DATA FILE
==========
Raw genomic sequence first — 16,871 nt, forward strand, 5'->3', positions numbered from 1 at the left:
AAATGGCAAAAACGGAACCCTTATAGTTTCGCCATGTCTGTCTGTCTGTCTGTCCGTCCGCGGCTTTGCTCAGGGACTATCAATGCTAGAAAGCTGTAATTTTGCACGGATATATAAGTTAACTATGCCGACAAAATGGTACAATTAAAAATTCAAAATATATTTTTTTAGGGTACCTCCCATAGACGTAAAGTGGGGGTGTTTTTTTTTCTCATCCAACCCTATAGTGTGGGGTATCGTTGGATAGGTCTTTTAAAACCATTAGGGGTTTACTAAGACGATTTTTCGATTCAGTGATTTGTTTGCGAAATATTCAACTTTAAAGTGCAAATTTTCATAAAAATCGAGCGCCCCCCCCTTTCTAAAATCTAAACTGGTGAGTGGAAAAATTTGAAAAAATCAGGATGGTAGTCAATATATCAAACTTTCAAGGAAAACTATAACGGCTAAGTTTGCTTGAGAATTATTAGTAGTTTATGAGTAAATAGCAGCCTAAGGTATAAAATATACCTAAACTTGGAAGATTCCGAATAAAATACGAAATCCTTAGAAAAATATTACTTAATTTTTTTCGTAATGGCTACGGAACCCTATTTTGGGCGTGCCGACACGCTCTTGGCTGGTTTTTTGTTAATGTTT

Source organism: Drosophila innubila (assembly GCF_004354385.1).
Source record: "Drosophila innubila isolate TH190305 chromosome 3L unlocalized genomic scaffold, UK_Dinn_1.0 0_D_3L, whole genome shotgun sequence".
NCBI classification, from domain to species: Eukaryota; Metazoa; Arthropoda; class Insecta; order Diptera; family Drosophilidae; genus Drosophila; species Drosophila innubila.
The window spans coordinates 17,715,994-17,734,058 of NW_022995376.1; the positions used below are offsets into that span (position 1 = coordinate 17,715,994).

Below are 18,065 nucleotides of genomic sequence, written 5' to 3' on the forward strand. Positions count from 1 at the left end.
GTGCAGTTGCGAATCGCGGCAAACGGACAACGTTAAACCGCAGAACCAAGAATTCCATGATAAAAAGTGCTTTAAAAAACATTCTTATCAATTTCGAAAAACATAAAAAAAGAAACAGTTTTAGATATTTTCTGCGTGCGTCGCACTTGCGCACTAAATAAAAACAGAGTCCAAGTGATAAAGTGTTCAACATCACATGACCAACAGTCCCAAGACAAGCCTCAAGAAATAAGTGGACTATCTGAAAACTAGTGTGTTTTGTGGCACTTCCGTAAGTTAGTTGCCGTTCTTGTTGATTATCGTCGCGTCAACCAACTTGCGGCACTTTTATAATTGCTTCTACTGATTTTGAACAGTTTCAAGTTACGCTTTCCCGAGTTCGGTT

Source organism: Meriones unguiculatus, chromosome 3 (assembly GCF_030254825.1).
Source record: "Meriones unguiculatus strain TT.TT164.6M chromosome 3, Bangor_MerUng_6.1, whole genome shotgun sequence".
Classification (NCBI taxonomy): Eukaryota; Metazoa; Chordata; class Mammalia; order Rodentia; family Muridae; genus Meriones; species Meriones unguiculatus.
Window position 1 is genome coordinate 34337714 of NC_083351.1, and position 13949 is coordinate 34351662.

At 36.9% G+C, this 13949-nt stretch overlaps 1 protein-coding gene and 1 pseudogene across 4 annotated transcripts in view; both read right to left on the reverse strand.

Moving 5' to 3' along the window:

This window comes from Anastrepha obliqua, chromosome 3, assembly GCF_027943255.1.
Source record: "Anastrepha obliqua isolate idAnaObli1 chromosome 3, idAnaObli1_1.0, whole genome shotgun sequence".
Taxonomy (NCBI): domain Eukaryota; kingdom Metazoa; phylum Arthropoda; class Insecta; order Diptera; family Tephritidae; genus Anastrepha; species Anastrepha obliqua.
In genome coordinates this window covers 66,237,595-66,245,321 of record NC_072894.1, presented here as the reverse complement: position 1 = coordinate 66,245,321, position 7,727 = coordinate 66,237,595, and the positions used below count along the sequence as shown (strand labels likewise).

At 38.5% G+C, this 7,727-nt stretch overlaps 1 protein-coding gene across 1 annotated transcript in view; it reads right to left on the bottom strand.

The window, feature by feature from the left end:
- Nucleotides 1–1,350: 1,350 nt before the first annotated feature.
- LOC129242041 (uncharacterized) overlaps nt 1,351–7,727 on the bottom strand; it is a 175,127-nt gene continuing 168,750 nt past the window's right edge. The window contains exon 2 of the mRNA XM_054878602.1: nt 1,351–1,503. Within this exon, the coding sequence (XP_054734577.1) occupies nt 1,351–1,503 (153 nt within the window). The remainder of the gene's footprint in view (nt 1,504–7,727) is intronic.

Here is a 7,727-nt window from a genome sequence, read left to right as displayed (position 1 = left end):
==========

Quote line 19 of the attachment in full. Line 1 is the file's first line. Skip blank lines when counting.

At 38.5% G+C, this 7,727-nt stretch overlaps 1 protein-coding gene across 1 annotated transcript in view; it reads right to left on the bottom strand.